This activity was typically followed by anomalous connections to the external IP address 108.61.210[.]72 using URIs of the form “/MyUserName_DEVICEHOSTNAME”, as well as additional connections to another external, IP 185.62.58[.]132. Both of these external locations have since been reported as potentially malicious [14], with 185.62.58[.]132 in particular linked to ScreenConnect post-exploitation activity [2].

Figure 2: Darktrace DETECT model alert highlighting the unusual connection to 185.62.58[.]132 via port 8041.
Figure 2: Darktrace DETECT model alert highlighting the unusual connection to 185.62.58[.]132 via port 8041.
Figure 3: Darktrace DETECT model alert highlighting connections to 108.61.210[.]72 using a new user agent and the “/MyUserName_DEVICEHOSTNAME” URI.
Figure 3: Darktrace DETECT model alert highlighting connections to 108.61.210[.]72 using a new user agent and the “/MyUserName_DEVICEHOSTNAME” URI.

Same Exploit, Different Tactics?  

While the majority of instances of ConnectWise ScreenConnect exploitation observed by Darktrace followed the above pattern of activity, Darktrace was able to identify some deviations from this.

In one customer environment, Darktrace’s detection of post-exploitation activity began with the same indicators of ScreenConnect usage, including connections to screenconnect[.]com via port 8041, followed by connections to unusual domains flagged as malicious by OSINT, in this case 116.0.56[.]101 [16] [17]. However, on this deployment Darktrace also observed threat actors downloading a suspicious AnyDesk installer from the endpoint with the URI “hxxp[:]//116.0.56[.]101[:]9191/images/Distribution.exe”.

Figure 4: Darktrace DETECT model alert highlighting the download of an unusual executable file from 116.0.56[.]101.
Figure 4: Darktrace DETECT model alert highlighting the download of an unusual executable file from 116.0.56[.]101.

Further investigation by Darktrace’s Threat Research team revealed that this endpoint was associated with threat actors exploiting CVE-2024-1708 and CVE-2024-1709 [1]. Darktrace was additionally able to identify that, despite the customer being based in the United Kingdom, the file downloaded came from Pakistan. Darktrace recognized that this represented a deviation from the device’s expected pattern of activity and promptly alerted for it, bringing it to the attention of the customer.

Figure 5: External Sites Summary within the Darktrace UI pinpointing the geographic locations of external endpoints, in this case highlighting a file download from Pakistan.
Figure 5: External Sites Summary within the Darktrace UI pinpointing the geographic locations of external endpoints, in this case highlighting a file download from Pakistan.

Darktrace’s Autonomous Response

In this instance, the customer had Darktrace enabled in autonomous response mode and the post-exploitation activity was swiftly contained, preventing the attack from escalating.

As soon as the suspicious AnyDesk download was detected, Darktrace RESPOND applied targeted measures to prevent additional malicious activity. This included blocking connections to 116.0.56[.]101 and “*.56.101”, along with blocking all outgoing traffic from the device. Furthermore, RESPOND enforced a “pattern of life” on the device, restricting its activity to its learned behavior, allowing connections that are considered normal, but blocking any unusual deviations.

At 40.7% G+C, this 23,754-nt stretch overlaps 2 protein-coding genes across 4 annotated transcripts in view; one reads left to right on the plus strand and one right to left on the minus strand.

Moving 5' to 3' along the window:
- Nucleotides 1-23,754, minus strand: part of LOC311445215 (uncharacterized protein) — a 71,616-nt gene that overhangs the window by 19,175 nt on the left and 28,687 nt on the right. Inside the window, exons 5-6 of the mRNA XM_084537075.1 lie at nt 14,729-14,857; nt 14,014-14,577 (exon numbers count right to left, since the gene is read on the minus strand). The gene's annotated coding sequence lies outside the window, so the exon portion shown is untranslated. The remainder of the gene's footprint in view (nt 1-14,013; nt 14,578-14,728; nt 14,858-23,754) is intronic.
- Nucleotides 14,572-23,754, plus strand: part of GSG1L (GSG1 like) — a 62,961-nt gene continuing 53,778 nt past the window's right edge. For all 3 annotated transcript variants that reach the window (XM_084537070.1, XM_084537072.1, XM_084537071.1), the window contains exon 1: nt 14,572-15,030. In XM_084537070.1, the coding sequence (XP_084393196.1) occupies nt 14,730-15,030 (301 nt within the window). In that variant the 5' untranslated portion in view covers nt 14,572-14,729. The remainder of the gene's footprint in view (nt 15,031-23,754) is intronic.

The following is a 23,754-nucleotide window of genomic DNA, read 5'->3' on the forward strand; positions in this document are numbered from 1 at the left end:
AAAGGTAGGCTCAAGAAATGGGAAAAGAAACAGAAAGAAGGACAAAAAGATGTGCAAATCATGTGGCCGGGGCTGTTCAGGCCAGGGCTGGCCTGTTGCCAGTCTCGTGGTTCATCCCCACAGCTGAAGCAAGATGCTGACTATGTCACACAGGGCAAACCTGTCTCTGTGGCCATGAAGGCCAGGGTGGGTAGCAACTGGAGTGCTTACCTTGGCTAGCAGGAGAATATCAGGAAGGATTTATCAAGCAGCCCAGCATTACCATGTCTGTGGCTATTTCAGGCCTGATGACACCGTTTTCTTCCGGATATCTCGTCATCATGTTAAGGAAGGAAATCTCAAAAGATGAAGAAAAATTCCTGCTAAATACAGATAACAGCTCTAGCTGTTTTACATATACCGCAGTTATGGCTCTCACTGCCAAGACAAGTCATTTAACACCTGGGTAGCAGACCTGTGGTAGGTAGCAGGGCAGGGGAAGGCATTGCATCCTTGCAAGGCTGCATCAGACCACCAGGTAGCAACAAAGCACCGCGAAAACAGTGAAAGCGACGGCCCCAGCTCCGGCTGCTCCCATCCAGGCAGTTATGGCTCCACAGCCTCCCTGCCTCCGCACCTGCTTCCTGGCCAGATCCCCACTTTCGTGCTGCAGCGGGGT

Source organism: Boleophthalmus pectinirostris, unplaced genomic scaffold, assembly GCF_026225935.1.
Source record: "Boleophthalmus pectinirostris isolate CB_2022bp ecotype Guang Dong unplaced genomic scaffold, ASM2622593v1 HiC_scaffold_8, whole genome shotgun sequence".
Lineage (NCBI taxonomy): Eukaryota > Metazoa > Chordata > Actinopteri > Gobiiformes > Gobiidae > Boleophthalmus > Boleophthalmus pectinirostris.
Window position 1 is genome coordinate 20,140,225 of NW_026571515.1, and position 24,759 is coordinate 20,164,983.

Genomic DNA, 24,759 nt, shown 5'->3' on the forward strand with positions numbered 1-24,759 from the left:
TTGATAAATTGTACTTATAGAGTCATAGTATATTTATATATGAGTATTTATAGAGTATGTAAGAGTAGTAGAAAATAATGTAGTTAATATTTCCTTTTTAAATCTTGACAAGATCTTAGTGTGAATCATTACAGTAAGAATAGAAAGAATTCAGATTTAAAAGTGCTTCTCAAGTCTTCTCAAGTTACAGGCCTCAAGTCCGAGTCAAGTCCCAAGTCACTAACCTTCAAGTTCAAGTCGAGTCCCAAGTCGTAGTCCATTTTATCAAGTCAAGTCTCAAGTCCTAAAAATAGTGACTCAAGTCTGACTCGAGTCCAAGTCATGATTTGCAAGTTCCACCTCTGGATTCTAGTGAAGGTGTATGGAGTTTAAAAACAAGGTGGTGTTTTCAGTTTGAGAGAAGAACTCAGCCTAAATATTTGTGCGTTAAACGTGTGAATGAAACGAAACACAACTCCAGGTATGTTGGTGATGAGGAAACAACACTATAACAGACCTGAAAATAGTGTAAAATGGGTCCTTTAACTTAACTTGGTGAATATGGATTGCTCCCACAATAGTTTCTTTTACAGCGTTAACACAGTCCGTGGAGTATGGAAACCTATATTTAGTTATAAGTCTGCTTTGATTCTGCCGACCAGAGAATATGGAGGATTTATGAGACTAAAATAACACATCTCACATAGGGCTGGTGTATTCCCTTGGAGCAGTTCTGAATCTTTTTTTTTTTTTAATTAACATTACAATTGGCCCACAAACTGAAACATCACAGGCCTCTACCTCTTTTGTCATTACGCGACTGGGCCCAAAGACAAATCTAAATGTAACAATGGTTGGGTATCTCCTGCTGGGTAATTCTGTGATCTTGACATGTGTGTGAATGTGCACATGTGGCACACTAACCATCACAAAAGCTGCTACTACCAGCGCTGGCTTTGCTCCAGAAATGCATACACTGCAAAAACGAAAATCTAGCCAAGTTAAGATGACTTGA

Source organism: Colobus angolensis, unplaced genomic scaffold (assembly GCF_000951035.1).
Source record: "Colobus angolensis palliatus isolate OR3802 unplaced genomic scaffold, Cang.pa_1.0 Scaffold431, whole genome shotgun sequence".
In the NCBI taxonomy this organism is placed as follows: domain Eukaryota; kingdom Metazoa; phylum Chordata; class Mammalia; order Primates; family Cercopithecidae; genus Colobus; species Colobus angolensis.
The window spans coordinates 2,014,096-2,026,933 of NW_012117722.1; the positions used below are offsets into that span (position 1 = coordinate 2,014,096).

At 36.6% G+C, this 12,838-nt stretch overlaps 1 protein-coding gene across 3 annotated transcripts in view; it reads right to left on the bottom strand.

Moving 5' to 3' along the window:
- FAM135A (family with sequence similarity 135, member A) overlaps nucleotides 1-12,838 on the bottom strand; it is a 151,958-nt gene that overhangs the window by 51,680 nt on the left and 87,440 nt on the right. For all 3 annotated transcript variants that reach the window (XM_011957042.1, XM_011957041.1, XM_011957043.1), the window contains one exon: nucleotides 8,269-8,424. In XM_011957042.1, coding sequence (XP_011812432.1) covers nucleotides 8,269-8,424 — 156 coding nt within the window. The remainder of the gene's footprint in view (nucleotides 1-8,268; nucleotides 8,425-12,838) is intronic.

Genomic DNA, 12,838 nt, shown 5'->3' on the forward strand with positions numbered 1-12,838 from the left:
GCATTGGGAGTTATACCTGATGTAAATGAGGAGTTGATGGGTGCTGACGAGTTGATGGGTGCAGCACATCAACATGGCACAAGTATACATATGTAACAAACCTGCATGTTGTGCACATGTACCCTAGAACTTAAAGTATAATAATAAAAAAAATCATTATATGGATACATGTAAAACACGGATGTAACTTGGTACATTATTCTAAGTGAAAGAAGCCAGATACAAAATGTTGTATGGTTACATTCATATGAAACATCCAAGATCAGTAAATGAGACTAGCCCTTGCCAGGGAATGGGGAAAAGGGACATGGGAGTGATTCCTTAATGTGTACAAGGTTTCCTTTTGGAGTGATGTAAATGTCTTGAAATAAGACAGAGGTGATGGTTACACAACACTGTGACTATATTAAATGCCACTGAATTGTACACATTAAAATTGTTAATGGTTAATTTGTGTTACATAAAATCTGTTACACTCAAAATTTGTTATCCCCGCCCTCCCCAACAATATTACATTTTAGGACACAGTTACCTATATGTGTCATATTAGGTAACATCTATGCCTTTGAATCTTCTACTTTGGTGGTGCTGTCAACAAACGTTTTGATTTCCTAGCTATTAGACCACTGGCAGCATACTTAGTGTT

Figure 6: Darktrace RESPOND enforcing a “pattern of life” on the offending device after detecting the suspicious AnyDesk download.
Figure 6: Darktrace RESPOND enforcing a “pattern of life” on the offending device after detecting the suspicious AnyDesk download.
Figure 7: Darktrace RESPOND blocking connections to the suspicious endpoint 116.0.56[.]101 and “*.56.101” following the download of the suspicious AnyDesk installer.
Figure 7: Darktrace RESPOND blocking connections to the suspicious endpoint 116.0.56[.]101 and “*.56.101” following the download of the suspicious AnyDesk installer.

The customer was later able to use RESPOND to manually quarantine the offending device, ensuring that all incoming and outgoing traffic to or from the device was prohibited, thus preventing ay further malicious communication or lateral movement attempts.

Figure 8: The actions applied by Darktrace RESPOND in response to the post-exploitation activity related to the ScreenConnect vulnerabilities, including the manually applied “Quarantine device” action.

Conclusion

In the observed cases of the ConnectWise ScreenConnect vulnerabilities being exploited across the Darktrace fleet, Darktrace was able to pre-emptively identify and contain network compromises from the onset, offering vital protection against disruptive cyber-attacks.

While much of the post-exploitation activity observed by Darktrace remained the same across different customer environments, important deviations were also identified suggesting that threat actors may be adapting their tactics, techniques and procedures (TTPs) from campaign to campaign.

While new vulnerabilities will inevitably surface and threat actors will continually look for novel ways to evolve their methods, Darktrace’s Self-Learning AI and behavioral analysis offers organizations full visibility over new or unknown threats. Rather than relying on existing threat intelligence or static lists of “known bads”, Darktrace is able to detect emerging activity based on anomaly and respond to it without latency, safeguarding customer environments whilst causing minimal disruption to business operations.